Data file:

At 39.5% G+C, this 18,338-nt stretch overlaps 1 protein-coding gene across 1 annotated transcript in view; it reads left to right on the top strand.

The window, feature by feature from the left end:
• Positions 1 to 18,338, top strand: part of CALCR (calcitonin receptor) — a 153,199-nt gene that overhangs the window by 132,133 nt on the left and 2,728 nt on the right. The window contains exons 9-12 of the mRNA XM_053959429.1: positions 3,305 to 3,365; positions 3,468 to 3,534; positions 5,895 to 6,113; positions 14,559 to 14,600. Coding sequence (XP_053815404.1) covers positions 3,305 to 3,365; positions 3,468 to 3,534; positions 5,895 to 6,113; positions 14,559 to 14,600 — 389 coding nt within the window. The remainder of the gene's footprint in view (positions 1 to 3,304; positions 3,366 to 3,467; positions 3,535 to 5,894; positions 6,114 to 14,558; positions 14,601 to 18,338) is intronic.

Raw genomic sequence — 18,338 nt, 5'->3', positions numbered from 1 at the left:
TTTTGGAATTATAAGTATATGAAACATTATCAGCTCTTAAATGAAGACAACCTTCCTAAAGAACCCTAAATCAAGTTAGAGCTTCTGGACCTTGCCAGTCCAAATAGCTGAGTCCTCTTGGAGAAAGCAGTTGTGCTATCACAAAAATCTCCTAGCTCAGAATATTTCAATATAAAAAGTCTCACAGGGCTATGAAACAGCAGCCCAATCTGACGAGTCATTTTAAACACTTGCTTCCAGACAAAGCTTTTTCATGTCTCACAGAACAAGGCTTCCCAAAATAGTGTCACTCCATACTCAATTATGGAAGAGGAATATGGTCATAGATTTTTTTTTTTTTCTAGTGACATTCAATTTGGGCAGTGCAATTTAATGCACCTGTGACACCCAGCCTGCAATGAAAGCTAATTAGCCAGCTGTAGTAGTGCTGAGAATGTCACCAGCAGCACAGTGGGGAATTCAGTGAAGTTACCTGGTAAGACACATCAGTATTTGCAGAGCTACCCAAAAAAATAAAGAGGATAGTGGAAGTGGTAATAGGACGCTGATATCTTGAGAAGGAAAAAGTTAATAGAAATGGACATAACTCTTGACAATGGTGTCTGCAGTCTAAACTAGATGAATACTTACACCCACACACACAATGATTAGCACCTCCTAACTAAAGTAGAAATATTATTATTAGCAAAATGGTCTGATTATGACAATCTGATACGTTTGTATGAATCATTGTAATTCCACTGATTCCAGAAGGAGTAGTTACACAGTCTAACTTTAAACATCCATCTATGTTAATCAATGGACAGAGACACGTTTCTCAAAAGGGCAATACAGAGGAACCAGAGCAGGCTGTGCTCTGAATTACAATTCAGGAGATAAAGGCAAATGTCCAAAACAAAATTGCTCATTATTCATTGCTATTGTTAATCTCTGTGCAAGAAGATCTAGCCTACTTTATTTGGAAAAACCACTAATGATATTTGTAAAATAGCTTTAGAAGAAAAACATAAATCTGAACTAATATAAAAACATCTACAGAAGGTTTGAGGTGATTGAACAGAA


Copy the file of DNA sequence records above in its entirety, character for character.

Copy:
At 39.5% G+C, this 18,338-nt stretch overlaps 1 protein-coding gene across 1 annotated transcript in view; it reads left to right on the top strand.

The window, feature by feature from the left end:
• Positions 1 to 18,338, top strand: part of CALCR (calcitonin receptor) — a 153,199-nt gene that overhangs the window by 132,133 nt on the left and 2,728 nt on the right. The window contains exons 9-12 of the mRNA XM_053959429.1: positions 3,305 to 3,365; positions 3,468 to 3,534; positions 5,895 to 6,113; positions 14,559 to 14,600. Coding sequence (XP_053815404.1) covers positions 3,305 to 3,365; positions 3,468 to 3,534; positions 5,895 to 6,113; positions 14,559 to 14,600 — 389 coding nt within the window. The remainder of the gene's footprint in view (positions 1 to 3,304; positions 3,366 to 3,467; positions 3,535 to 5,894; positions 6,114 to 14,558; positions 14,601 to 18,338) is intronic.

Raw genomic sequence — 18,338 nt, 5'->3', positions numbered from 1 at the left:
TTTTGGAATTATAAGTATATGAAACATTATCAGCTCTTAAATGAAGACAACCTTCCTAAAGAACCCTAAATCAAGTTAGAGCTTCTGGACCTTGCCAGTCCAAATAGCTGAGTCCTCTTGGAGAAAGCAGTTGTGCTATCACAAAAATCTCCTAGCTCAGAATATTTCAATATAAAAAGTCTCACAGGGCTATGAAACAGCAGCCCAATCTGACGAGTCATTTTAAACACTTGCTTCCAGACAAAGCTTTTTCATGTCTCACAGAACAAGGCTTCCCAAAATAGTGTCACTCCATACTCAATTATGGAAGAGGAATATGGTCATAGATTTTTTTTTTTTTCTAGTGACATTCAATTTGGGCAGTGCAATTTAATGCACCTGTGACACCCAGCCTGCAATGAAAGCTAATTAGCCAGCTGTAGTAGTGCTGAGAATGTCACCAGCAGCACAGTGGGGAATTCAGTGAAGTTACCTGGTAAGACACATCAGTATTTGCAGAGCTACCCAAAAAAATAAAGAGGATAGTGGAAGTGGTAATAGGACGCTGATATCTTGAGAAGGAAAAAGTTAATAGAAATGGACATAACTCTTGACAATGGTGTCTGCAGTCTAAACTAGATGAATACTTACACCCACACACACAATGATTAGCACCTCCTAACTAAAGTAGAAATATTATTATTAGCAAAATGGTCTGATTATGACAATCTGATACGTTTGTATGAATCATTGTAATTCCACTGATTCCAGAAGGAGTAGTTACACAGTCTAACTTTAAACATCCATCTATGTTAATCAATGGACAGAGACACGTTTCTCAAAAGGGCAATACAGAGGAACCAGAGCAGGCTGTGCTCTGAATTACAATTCAGGAGATAAAGGCAAATGTCCAAAACAAAATTGCTCATTATTCATTGCTATTGTTAATCTCTGTGCAAGAAGATCTAGCCTACTTTATTTGGAAAAACCACTAATGATATTTGTAAAATAGCTTTAGAAGAAAAACATAAATCTGAACTAATATAAAAACATCTACAGAAGGTTTGAGGTGATTGAACAGAA